SCOTT AIR FORCE BASE, Ill. – Airmen from Scott Air Force Base have created a way for people of all ranks to come together virtually to provide a place to have difficult conversations, and as a way to support the Air Force’s initiative to promote diversity and inclusion in the workforce.
Inspired by the dayrooms at Basic Military Training, “Dayroom Chats” are open forums where people can discuss various sensitive topics in an environment that encourages “honest and respectful reflection in the hope of fostering a culture of inclusion and understanding.”
Since its inception, the dayroom chat has covered topics such as: civic unrest, women’s equality and parenting through a pandemic.
“We developed the dayroom to help people understand that they’re not the only ones going through these problems,” said Master Sgt. Bryant Brown, 436th Supply Chain Operation Squadron Strategic Air-lift Weapons System Management Flight superintendent.
During these chats, participants are encouraged to share their experiences and learn from one another while continuing an open dialogue.
Senior Master Sgt. Danielle Brown, 375th Comptroller Squadron superintendent, explained, “People can come and share their testimonies. It’s designed to create a culture of vulnerability. Someone may be going through something and by sharing, it may help someone else.”
These chats have the capability to bring a variety of people together to discuss topics where everyone may not agree, but the conversation can be had, she said. Civilians and family members are also encouraged to participate in these discussions as well.
She asked, “What happens when people go home and they take off their uniform? It’s not just the uniform, it’s our family. The dayroom provides an open door for community members to come together and navigate through life’s challenges.”
“We’re all united by a common bond, but were all human too,” she added. “So how can we come together help each other as a community? Just helping build that resilience it makes folks stronger and realize its OK to be transparent and vulnerable, because you never know how you could be helping someone else.”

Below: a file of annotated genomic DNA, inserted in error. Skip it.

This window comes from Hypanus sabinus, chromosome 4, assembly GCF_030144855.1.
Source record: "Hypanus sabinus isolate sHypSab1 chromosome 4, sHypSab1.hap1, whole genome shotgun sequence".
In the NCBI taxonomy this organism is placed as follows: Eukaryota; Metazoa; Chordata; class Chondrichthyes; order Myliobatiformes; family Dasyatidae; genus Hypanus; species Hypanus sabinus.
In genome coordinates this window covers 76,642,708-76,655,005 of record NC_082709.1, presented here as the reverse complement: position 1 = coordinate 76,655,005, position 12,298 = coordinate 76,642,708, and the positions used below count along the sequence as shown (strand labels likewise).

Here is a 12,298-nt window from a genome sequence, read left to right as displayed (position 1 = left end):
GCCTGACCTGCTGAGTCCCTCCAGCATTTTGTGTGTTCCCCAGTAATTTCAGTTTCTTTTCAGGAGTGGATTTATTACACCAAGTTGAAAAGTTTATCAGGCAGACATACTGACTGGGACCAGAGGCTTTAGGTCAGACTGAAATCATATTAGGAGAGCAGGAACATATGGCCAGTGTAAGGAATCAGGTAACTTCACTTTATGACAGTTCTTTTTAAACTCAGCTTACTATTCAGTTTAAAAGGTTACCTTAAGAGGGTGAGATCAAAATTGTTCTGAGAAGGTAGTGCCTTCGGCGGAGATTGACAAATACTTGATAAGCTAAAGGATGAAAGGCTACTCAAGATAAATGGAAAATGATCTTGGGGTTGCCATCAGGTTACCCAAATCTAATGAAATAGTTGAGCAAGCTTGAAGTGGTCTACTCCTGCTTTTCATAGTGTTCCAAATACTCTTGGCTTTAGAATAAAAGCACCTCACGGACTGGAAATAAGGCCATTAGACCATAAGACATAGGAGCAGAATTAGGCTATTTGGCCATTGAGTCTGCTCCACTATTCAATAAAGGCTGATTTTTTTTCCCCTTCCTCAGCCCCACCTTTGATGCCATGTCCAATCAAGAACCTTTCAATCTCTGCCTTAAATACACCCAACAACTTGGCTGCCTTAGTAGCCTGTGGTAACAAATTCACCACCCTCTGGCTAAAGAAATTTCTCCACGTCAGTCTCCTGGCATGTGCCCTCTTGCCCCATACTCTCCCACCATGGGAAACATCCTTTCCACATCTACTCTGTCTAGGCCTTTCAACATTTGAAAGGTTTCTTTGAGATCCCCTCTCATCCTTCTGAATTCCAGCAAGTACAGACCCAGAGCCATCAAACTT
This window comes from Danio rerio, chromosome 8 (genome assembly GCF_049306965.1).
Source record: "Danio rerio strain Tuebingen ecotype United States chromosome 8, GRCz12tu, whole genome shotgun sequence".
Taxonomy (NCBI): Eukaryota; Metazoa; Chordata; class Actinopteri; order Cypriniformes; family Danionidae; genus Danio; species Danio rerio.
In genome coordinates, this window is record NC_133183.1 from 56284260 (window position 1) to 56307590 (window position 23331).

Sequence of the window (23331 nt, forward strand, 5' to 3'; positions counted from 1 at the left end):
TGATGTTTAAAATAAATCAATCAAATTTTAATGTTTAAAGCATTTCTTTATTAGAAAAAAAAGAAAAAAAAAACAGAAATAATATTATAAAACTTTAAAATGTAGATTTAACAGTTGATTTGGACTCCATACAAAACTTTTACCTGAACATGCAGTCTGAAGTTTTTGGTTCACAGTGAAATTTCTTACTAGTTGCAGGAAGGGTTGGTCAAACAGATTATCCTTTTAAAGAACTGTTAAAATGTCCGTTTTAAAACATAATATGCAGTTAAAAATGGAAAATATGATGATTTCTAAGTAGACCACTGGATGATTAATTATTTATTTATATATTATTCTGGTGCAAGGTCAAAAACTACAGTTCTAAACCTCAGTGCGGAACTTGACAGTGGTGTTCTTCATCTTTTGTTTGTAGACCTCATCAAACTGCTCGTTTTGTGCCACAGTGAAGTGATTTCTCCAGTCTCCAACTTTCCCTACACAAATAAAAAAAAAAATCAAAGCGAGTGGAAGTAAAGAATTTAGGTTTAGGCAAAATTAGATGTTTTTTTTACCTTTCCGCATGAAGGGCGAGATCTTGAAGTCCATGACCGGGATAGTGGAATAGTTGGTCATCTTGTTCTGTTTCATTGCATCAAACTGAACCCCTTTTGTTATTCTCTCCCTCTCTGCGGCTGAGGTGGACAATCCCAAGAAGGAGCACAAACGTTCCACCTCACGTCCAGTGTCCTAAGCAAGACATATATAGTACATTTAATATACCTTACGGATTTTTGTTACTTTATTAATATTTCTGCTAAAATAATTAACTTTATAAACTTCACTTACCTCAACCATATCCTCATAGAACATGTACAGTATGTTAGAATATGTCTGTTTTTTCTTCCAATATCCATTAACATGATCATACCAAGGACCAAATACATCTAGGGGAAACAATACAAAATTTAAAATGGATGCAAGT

Another unit doing something similar is the 375th Security Forces squadron, where Master Sgt. Jeremy J. McCarty, 375th SFS logistics and resources superintendent, has helped facilitate these chats within his unit, and said it’s “critical to aiding individuals in supporting and understanding one another.”
He said that factors such as backgrounds, experiences, and thought processes can affect how people perceive and react to different situations. The focus of this initiative is to address those differences, internalize them, and, in turn, see the commonalties of each other as people and Airmen.
Speaking of the Dayroom Chats, Airman 1st Class James V. Carrillo, 375th SFS armorer, said “Usually there are no set topics or agendas. It’s all about hearing what’s on everyone's mind and letting the conversation grow organically.”
These conversations are intended to aid Airmen in developing empathy for others by actively listening to another’s perspective. One of the key points of that idea is to get clarification when individuals are confused or misunderstand and to discover a connection with those who think or believe differently about an important issue.
“These conversations are uncomfortable to a lot of people and that’s OK,” said Carrillo. “But to gain a better understanding of those to the left and right of you, it is important to know what they've been through and these conversations do just that.”
Both platforms hold meetings on a regular basis and respective team members said they welcome anyone else who wants to get involved or has ideas for topics to discuss.
The wing’s Dayroom Chat will have its next discussion Nov. 12 at 6 p.m. on “social isolation and how to cope.” For more information on how to get involved please contact Senior Master Sgt. Brown at firstname.lastname@example.org or Master Sgt. Brown at email@example.com.
For more information on the SFS-sponsored Dayroom Chats please reach Carrillo at: firstname.lastname@example.org.